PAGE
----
under the sea
Our last bit of sightseeing in California was a visit to the Monterey Bay Aquarium, which was listed as a top-ten highlight for the state in our Lonely Planet. The guidebook suggested spending at least half a day there — perhaps to justify the price of admission — but after arriving in Monterey late in the afternoon we only had an hour and a half to walk around and explore the various marine exhibits.
We spent a few minutes watching the frisky sea otters we did not get to see in the wild and marveled at the big fish in the massive open ocean installation, but it was the smaller fauna that we found to be the most interesting.
An entire wing of the museum was dedicated to an exhibit called “The Secret Lives of Sea Horses,” which featured some of the most fantastic-looking creatures imaginable. In addition to dozens of different kinds of sea horses, there were several tanks of sea dragons, which look so preposterous and implausible that even after watching them swim around for fifteen minutes it strained our credulity to believe that they actually exist in the wild.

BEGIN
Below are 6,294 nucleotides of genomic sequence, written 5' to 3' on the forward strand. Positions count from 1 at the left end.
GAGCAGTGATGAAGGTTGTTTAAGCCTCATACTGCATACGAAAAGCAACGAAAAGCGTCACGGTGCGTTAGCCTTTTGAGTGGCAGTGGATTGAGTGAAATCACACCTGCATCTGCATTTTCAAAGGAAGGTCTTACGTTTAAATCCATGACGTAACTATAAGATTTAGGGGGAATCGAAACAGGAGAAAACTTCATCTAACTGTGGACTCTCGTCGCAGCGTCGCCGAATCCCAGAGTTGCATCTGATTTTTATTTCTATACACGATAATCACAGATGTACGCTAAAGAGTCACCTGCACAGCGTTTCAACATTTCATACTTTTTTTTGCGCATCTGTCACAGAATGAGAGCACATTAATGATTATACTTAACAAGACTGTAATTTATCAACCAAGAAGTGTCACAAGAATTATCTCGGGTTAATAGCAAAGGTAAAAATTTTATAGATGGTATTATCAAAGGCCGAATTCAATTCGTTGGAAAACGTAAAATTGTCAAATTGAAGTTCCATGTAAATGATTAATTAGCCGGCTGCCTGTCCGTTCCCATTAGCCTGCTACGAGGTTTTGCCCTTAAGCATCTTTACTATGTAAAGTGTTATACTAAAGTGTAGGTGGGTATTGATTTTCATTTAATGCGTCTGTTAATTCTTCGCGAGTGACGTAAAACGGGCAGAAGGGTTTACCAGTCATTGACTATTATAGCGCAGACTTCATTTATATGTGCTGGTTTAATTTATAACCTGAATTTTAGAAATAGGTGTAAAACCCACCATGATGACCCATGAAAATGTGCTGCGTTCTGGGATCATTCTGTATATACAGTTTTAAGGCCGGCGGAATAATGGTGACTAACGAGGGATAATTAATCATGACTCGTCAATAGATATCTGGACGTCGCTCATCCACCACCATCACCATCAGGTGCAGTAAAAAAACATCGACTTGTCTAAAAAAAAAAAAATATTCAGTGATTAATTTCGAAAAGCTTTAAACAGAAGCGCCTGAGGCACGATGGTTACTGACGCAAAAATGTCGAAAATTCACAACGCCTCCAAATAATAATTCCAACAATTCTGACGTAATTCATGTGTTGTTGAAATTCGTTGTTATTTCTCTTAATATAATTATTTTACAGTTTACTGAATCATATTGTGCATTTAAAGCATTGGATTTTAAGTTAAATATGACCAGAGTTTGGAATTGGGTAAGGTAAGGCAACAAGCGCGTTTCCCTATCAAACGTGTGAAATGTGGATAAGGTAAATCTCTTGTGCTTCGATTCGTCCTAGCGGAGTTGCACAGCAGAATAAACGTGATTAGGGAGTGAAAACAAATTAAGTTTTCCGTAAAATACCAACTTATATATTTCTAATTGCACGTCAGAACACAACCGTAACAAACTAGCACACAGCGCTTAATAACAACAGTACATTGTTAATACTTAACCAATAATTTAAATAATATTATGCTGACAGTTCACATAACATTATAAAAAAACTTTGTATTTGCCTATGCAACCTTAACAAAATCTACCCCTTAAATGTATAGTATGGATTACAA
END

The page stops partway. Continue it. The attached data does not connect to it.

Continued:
We also were fascinated by the jellyfish. Last year, the aquarium opened the trippy “Jellies Experience.” The installation is filled with psychedelic designs that make the dozens of different jellyfish evoke visions of lava lamps as they slowly drift about, suspended in slow motion by cross currents in the tanks.
The aquarium proved smaller than we had imagined it to be, and we managed to hit all the major highlights in just under ninety minutes, walking through an interesting and informative exhibit on various marine habitats before finding our way just before closing time to a small aviary for orphaned and injured birds.
Growing up on the East Coast, we both visited aquariums on various school and camp trips. It’s nice to know that what fascinated us then still has the power to captivate the imagination and give that little tingle of discovery that only the incredible diversity of nature can inspire.